Schema-less Database

The schema of a database describes the structure of the data to be stored. In a relational database, the schema defines its tables, the fields in each table, and the relationships between each field and each table. The data stored needs to comply with the structure defined (tables, columns, data types, and relations). So every register in a table has the same number of columns and format.

In document-oriented databases (like MongoDB), data is stored in collections of key-value pairs. The key is a unique identifier for the register and the value it’s a document (JSON, XML, YAML, etc.). This means that a MongoDB database can contain multiple documents in a single collection, and these documents can consist of varying numbers of fields, content, and sizes. One document doesn’t have to look like another like in a relational database. There are no constraints for the data stored, so every document in the collection can have different attributes and formats.



In the above example, you can see that the two documents have slightly different keys. We have city and company keys in the second record. This is possible because of the schema-less feature, which gives MongoDB great flexibility for your database.


Without the right indexes, a database is forced to scan documents one by one to identify the ones that match the query statement. But if an appropriate index exists for each query, the server can optimize user requests. MongoDB offers a broad range of indexes and features with language-specific sort orders that support complex access patterns to datasets.

MongoDB indexes can be created on demand to accommodate real-time, ever-changing query patterns and application requirements. They can also be declared on any field within your documents, including those nested within arrays.



Database load balancing distributes concurrent client requests to multiple database servers to reduce the load on any single server. This can improve the performance of your database drastically. Fortunately, MongoDB can handle multiple clients’ requests to read and write the same data simultaneously by default. It uses some concurrency control mechanisms and locking protocols to ensure data consistency.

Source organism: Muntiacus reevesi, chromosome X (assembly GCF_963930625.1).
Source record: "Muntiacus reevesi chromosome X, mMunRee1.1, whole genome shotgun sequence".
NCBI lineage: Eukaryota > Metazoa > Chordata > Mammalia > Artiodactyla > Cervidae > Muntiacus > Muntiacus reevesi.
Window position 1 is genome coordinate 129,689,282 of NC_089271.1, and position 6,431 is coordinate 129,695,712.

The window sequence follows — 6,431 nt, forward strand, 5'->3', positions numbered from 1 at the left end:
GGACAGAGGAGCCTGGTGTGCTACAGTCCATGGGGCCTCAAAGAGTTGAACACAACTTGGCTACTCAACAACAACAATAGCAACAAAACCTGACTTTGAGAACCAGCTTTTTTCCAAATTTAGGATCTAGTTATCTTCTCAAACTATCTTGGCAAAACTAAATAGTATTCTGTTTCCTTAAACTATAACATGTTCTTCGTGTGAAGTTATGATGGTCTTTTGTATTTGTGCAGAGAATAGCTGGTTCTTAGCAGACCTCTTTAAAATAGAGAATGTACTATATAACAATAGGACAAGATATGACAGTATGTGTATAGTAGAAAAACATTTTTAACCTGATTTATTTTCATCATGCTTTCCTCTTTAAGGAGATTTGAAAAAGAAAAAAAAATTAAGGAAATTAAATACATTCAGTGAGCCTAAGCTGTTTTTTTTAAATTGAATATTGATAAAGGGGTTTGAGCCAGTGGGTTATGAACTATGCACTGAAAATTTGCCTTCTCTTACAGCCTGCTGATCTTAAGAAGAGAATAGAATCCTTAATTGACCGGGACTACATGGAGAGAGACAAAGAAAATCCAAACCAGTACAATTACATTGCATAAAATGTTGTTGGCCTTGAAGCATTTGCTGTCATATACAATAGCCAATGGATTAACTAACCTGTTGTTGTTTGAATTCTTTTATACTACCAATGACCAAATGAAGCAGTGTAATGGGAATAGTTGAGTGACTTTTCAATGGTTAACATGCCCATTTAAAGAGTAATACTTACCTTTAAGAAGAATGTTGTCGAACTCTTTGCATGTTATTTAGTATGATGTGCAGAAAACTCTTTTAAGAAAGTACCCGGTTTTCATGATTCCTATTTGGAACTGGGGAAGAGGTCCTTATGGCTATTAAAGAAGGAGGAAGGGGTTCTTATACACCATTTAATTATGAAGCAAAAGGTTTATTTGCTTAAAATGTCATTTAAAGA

In this way, MongoDB also ensures that all the clients get a consistent view of data at any time. Because of this built-in feature of handling requests from multiple clients, you don’t have to worry about adding an external load balancer on top of your MongoDB servers.


What is MySQL?

MySQL is a free, full-featured open-source relational database management system ( RDBMS ) created in 1995 by MySQL AB, a Swedish company whose founder was Swedes David Axmark, Finland Swede Michael Widenius, and Allan Larsson. However, Sun Microsystems bought MySQL AB, and in 2010, Oracle acquired Sun Microsystems.

| Customer ID | CustomerName       | Address                     | City       | Country |
| ----------- | ------------------ | --------------------------- | ---------- | ------- |
| 1           | John Wayne         | 8236 Columbia Rd.           | New york   | USA     |
| 2           | Aaron Cook         | 17 Canal street             | Manchester | UK      |
| 3           | Antonio Moreno     | 190B Faulks Rd              | Mexico     | Mexico  |
| 4           | Hugo Francisco     | 1 Antonio Larrazabal street | Madrid     | Spain   |
| 5           | Alfred Futterkiste | 16 Rosenthaler Str.         | Berlin     | Germany |

MySQL follows a specified schema of tables, unlike MongoDB, which is document-oriented and schema-less. MySQL uses Structured Query Language to access and retrieve data stored in rows and columns. MySQL operates through the master-slave approach, where data replication and backup are possible, making it very reliable. Companies that use MySQL are;

  • Pinterest
  • Twitter
  • Youtube
  • Netflix
  • Spotify

Let’s now see MySQL’s features.

Open-source and compatible

This simply means that anyone can install and use the basic software while enabling third parties to modify and customize the source code. More advanced versions, which offer additional capacity, tools, and services, come with tiered pricing plans. MySQL is also built to be highly compatible with a wide range of systems, programming languages, and database models. This includes alternative DBMS solutions, SQL and NoSQL databases, and cloud databases. MySQL also has extensive database design and data modeling capabilities (e.g., conceptual or logical data models). This makes it a simple and practical option for many organizations while reducing fears of being ‘locked in’ to the system.



MySQL replication is a process that enables data from one MySQL database server (the master) to be copied automatically to one or more MySQL database servers (the slaves). It is usually used to spread read access on multiple servers for scalability, although it can also be used for other purposes, such as for failover or analyzing data on the slave in order not to overload the master. As the master-slave replication is a one-way replication (from master to slave), only the master database is used for the write operations. In contrast, read operations may be spread on multiple slave databases. This means that if master-slave replication is used as the scale-out solution, you need to have at least two data sources defined, one for write operations and the second for read operations.